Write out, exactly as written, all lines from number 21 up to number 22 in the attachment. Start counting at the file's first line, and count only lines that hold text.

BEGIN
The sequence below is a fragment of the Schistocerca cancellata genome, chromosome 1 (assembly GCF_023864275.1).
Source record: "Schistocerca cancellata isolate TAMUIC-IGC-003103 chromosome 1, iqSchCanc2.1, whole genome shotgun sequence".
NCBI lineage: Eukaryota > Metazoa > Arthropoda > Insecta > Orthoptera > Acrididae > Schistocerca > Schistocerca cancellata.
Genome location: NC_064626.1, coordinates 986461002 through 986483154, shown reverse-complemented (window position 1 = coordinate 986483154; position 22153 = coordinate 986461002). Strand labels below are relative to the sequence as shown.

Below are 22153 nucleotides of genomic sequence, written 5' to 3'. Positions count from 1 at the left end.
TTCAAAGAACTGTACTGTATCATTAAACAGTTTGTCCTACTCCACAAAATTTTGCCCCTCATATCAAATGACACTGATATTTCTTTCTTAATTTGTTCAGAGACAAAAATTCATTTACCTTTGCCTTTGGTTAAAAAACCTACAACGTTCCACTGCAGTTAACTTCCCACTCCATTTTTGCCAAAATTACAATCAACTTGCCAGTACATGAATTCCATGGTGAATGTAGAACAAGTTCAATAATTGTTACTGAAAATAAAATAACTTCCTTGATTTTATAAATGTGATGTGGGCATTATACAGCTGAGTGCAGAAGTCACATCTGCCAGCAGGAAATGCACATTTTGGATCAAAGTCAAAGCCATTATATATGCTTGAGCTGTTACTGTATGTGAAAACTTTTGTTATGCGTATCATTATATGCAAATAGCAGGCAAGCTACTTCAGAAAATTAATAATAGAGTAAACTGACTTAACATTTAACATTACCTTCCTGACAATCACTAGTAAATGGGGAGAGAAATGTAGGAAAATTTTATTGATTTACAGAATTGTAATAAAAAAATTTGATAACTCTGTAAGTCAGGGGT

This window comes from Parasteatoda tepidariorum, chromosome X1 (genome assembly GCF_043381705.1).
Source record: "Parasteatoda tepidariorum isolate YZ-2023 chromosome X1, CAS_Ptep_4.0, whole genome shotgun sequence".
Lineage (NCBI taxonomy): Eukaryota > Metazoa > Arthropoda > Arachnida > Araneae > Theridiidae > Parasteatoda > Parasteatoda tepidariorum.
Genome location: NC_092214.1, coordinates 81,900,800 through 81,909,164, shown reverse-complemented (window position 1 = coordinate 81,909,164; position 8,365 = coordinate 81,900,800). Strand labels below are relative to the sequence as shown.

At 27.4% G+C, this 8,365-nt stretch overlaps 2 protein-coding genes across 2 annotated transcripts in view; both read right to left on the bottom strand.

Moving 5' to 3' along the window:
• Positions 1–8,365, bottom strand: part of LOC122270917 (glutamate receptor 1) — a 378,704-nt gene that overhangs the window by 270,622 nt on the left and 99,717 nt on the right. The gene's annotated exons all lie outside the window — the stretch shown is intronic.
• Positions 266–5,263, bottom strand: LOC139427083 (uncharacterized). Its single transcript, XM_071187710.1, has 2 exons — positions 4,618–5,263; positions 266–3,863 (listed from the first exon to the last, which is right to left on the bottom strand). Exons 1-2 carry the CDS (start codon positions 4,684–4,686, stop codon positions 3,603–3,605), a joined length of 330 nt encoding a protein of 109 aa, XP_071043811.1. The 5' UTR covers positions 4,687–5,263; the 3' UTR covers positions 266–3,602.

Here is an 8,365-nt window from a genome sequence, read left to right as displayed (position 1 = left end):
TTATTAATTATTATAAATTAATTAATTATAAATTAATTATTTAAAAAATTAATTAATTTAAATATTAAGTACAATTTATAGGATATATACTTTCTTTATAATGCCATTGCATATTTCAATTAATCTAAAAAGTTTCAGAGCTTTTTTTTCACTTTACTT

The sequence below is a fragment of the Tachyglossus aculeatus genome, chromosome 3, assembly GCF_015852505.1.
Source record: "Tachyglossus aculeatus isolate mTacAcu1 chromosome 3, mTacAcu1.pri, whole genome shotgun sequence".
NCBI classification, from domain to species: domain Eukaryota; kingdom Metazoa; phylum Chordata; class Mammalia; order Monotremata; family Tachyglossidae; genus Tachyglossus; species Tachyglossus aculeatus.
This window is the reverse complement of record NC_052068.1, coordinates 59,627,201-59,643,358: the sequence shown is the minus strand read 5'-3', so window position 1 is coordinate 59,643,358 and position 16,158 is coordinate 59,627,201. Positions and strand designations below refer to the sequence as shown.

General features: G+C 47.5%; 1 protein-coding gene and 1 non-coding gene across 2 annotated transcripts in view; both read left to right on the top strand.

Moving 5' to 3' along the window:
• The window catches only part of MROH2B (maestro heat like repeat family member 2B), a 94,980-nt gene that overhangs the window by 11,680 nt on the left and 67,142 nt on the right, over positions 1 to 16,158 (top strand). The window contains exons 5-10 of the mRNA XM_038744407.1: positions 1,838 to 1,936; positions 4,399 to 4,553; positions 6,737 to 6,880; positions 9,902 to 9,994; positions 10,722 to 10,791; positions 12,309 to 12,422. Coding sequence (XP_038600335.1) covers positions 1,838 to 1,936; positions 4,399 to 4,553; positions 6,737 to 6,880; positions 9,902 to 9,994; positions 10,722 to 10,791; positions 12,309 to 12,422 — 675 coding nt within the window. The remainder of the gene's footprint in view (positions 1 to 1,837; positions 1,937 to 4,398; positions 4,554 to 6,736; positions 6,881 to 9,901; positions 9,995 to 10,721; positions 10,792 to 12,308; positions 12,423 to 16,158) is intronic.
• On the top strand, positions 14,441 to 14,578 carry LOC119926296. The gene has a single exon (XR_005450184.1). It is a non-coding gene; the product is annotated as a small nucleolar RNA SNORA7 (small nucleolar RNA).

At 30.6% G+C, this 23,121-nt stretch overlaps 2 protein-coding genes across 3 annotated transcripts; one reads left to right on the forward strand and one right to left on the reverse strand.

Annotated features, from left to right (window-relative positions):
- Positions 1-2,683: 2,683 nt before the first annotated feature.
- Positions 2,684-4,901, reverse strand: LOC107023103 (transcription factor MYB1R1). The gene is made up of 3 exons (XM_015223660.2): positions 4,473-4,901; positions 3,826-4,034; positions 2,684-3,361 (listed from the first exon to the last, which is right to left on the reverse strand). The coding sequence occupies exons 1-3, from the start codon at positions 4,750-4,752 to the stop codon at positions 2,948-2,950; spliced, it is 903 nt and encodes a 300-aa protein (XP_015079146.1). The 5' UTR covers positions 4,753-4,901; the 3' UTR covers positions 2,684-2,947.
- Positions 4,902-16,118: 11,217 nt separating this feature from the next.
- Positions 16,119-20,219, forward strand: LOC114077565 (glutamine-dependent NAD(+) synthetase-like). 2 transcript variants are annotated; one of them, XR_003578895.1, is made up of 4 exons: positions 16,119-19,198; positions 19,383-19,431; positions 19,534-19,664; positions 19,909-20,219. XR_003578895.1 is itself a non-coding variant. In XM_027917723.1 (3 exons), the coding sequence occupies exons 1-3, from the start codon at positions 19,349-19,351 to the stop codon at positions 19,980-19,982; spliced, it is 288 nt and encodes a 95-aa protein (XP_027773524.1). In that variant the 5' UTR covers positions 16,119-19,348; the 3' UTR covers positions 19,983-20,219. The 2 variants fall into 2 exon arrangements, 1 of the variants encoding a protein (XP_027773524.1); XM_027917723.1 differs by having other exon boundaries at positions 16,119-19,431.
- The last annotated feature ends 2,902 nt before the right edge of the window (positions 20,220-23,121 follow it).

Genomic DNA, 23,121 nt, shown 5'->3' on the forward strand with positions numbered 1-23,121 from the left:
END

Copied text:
General features: G+C 47.5%; 1 protein-coding gene and 1 non-coding gene across 2 annotated transcripts in view; both read left to right on the top strand.

Moving 5' to 3' along the window: